Suffolk Coastal was a local government district in Suffolk, England. Its council was based in Melton, having moved from neighbouring Woodbridge in 2017. Other towns include Felixstowe, Framlingham, Leiston, Aldeburgh, and Saxmundham.
The Countryside Commission was a statutory body in England and Wales, and later in England only. Its forerunner, the National Parks Commission, was established in 1949 by the National Parks and Access to the Countryside Act 1949 to co-ordinate government activity in relation to National Parks.
In 2010 the Council put the Windmill on the market for sale at an estimated price £150,000.
The Council accepted an offer of £72,100 in November 2010 (figures from Land Registry)
Thorpeness Mill is a post mill on a single storey roundhouse. It is winded by a fantail arranged in the Suffolk style. The four Patent sails are carried on a cast iron windshaft. The brake wheel drives a three throw pump which pumped water from a well 28 feet (8.53 m) deep to water tanks housed in the House in the Clouds. The mill could pump 1,800 imperial gallons (8,200 l) per hour. The mill is winded by a six bladed fantail mounted on the ladder.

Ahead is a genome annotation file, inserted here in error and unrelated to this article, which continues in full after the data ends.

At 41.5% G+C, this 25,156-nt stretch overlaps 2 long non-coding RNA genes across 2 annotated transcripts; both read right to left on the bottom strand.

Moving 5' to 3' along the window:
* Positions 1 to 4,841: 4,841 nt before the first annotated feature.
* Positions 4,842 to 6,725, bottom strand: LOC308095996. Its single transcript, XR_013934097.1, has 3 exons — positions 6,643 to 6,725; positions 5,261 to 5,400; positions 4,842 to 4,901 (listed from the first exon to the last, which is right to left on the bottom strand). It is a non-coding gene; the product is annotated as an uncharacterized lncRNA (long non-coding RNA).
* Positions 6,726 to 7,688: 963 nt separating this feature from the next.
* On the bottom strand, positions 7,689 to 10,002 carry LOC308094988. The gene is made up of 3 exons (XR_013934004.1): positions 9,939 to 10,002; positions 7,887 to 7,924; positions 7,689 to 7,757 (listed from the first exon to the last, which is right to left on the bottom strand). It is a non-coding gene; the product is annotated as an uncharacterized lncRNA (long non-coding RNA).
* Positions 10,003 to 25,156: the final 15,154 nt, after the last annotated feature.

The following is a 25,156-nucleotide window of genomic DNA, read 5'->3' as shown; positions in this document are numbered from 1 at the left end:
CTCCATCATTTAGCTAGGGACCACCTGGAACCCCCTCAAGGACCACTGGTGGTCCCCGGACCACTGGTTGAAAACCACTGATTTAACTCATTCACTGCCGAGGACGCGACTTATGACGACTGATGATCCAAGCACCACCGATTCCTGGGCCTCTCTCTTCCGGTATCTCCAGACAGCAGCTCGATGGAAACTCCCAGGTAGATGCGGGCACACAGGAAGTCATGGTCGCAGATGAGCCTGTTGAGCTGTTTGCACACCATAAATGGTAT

Thorpeness Windmill is now in private hands and as such there is no public access .The windmill will be open on an ad hoc basis by the owner. For more information, look for "Friends of Thorpeness Windmill" on Facebook.
Saxtead Green Post Windmill is a Grade II* listed post mill at Saxtead Green, Woodbridge, Suffolk, England which is also an Ancient Monument and has been restored.
The House in the Clouds is a water tower at Thorpeness, Suffolk, England. It was built in 1923 to receive water pumped from Thorpeness Windmill and was designed to improve the looks of the water tower, disguising its tank with the appearance of a weatherboarded building more in keeping with Thorpeness's mock-Tudor and Jacobean style, except seeming to float above the trees. The original capacity of the water tank was 50,000 imperial gallons (230,000 l) but during the Second World War, the House in the Clouds was hit by gunfire from anti-aircraft guns based at Thorpeness. The water tank was repaired using its own steel, which resulted in a reduced capacity of 30,000 imperial gallons (140,000 l). In 1977 the water tower was made redundant by a mains water supply to the village, and additional living space was created. In 1979 the main water tank was removed to fully convert the building into a house. The building currently has five bedrooms and three bathrooms; it contains a total of 85 steps from top to bottom and is around 70 ft high.